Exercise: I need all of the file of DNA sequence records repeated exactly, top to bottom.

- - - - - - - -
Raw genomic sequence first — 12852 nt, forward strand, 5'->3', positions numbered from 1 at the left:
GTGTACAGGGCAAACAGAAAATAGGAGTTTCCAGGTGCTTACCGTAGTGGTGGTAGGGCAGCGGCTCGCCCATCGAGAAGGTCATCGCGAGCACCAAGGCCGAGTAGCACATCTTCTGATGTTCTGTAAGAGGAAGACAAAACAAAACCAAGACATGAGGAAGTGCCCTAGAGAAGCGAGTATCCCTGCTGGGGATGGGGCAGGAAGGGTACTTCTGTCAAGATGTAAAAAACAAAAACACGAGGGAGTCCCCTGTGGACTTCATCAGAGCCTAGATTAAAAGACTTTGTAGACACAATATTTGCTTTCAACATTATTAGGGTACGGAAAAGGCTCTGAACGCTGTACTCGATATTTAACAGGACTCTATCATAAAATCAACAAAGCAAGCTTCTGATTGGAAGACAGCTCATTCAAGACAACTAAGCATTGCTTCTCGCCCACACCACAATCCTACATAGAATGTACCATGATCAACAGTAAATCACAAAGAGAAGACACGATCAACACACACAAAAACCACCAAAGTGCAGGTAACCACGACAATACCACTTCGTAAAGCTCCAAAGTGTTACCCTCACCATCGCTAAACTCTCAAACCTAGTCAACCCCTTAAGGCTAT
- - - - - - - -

Raw genomic sequence first — 12852 nt, forward strand, 5'->3', positions numbered from 1 at the left:
GTGTACAGGGCAAACAGAAAATAGGAGTTTCCAGGTGCTTACCGTAGTGGTGGTAGGGCAGCGGCTCGCCCATCGAGAAGGTCATCGCGAGCACCAAGGCCGAGTAGCACATCTTCTGATGTTCTGTAAGAGGAAGACAAAACAAAACCAAGACATGAGGAAGTGCCCTAGAGAAGCGAGTATCCCTGCTGGGGATGGGGCAGGAAGGGTACTTCTGTCAAGATGTAAAAAACAAAAACACGAGGGAGTCCCCTGTGGACTTCATCAGAGCCTAGATTAAAAGACTTTGTAGACACAATATTTGCTTTCAACATTATTAGGGTACGGAAAAGGCTCTGAACGCTGTACTCGATATTTAACAGGACTCTATCATAAAATCAACAAAGCAAGCTTCTGATTGGAAGACAGCTCATTCAAGACAACTAAGCATTGCTTCTCGCCCACACCACAATCCTACATAGAATGTACCATGATCAACAGTAAATCACAAAGAGAAGACACGATCAACACACACAAAAACCACCAAAGTGCAGGTAACCACGACAATACCACTTCGTAAAGCTCCAAAGTGTTACCCTCACCATCGCTAAACTCTCAAACCTAGTCAACCCCTTAAGGCTAT